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centers and organizations, USAID, Leahy, victim assistance, rehabilitation, cambodia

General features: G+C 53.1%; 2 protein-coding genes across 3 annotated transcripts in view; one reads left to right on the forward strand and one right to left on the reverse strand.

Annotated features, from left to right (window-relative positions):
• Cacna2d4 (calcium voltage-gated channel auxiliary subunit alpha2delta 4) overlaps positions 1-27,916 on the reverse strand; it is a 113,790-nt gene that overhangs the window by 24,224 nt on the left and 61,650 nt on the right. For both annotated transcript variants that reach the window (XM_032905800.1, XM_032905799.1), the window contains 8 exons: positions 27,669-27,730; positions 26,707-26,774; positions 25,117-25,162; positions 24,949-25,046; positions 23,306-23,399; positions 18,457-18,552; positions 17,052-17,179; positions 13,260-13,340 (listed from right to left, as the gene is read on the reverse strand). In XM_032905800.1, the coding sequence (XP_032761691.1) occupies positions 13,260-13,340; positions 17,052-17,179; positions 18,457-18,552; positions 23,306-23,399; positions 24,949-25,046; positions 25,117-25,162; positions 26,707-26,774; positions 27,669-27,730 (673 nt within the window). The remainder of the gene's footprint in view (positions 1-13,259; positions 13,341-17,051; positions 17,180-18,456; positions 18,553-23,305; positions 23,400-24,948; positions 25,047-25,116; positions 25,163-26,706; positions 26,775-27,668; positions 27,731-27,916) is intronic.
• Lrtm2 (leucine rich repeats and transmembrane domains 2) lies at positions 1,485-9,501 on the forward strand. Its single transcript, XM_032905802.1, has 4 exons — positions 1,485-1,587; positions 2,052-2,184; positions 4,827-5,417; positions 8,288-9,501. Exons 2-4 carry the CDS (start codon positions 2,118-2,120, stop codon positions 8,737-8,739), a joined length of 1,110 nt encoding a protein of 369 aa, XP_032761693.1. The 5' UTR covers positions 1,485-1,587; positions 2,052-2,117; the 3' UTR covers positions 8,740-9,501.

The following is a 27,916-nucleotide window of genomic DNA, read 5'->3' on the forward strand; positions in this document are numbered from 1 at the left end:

Evaluates project to establish rehabilitation centers for people disabled by war in Cambodia. Interim evaluation covers the period 1996-10/01. Veterans International/Cambodia (VI/C) is the implementing agency. VI/C's USAID-funded rehabilitation efforts are providing highly successful and valuable interventions for people with disabilities. The grant support has enabled people with amputations, spinal cord injuries, cerebral palsy, polio, and a number of other pathologies to receive high-quality rehabilitation and prosthetic and orthotic services. Numerous patients have had significantly positive functional and social outcomes, with particularly good outcomes for patients with amputations and clubfeet, and good outcomes for those with polio and spinal cord injury. The quality of rehabilitation services for patients with cerebral palsy or for those who have suffered a stroke could be improved. Rehabilitation services are accessible to individuals with disabilities in three areas at the centers based in Phnom Penh, Kratie, and Prey Veng. An additional unit in the far North (Preah Vihear) is now self-supporting. The coordination of NGO rehabilitation services in Cambodia through the Disabilities Action Council (DAC) with a variety of subcommittees has been very effective in minimizing overlap among services and ensuring communication between NGOs. The physiotherapists and prosthetics and orthotics (P&O) personnel have mid-level professional standards with diploma entry-level education. The professionals have good technical skills for developing country standards, but lack the flexibility required in situations that involve complex patients or when adequate medical/surgical diagnostics have not been completed. The lack of clinical decisionmaking skills, lack of solid theoretical foundations, and minimal exposure to a variety of treatment alternatives result in difficulties with efficiency, prioritization and progression of patient treatment. The professionals employed by VI/C have the potential to be Cambodian leaders, but will need further professional mentoring and continuing education opportunities to develop their skills. The community follow-up services are intended to provide accessible support for patients after they have received rehabilitation or delivery of devices. The methods in which these services are delivered are not ensuring the objective of enhancing the functional goals of patients. The entire focus of the community follow-up services, communication of goals, personnel delivering services, and assessment of efficacy needs to be revisited. The medical and surgical support services at the two rural facilities of Prey Veng and Kratie are insufficient to support the needs of the rehabilitation facilities. Developing these services locally would greatly enhance the efficacy of services at these units.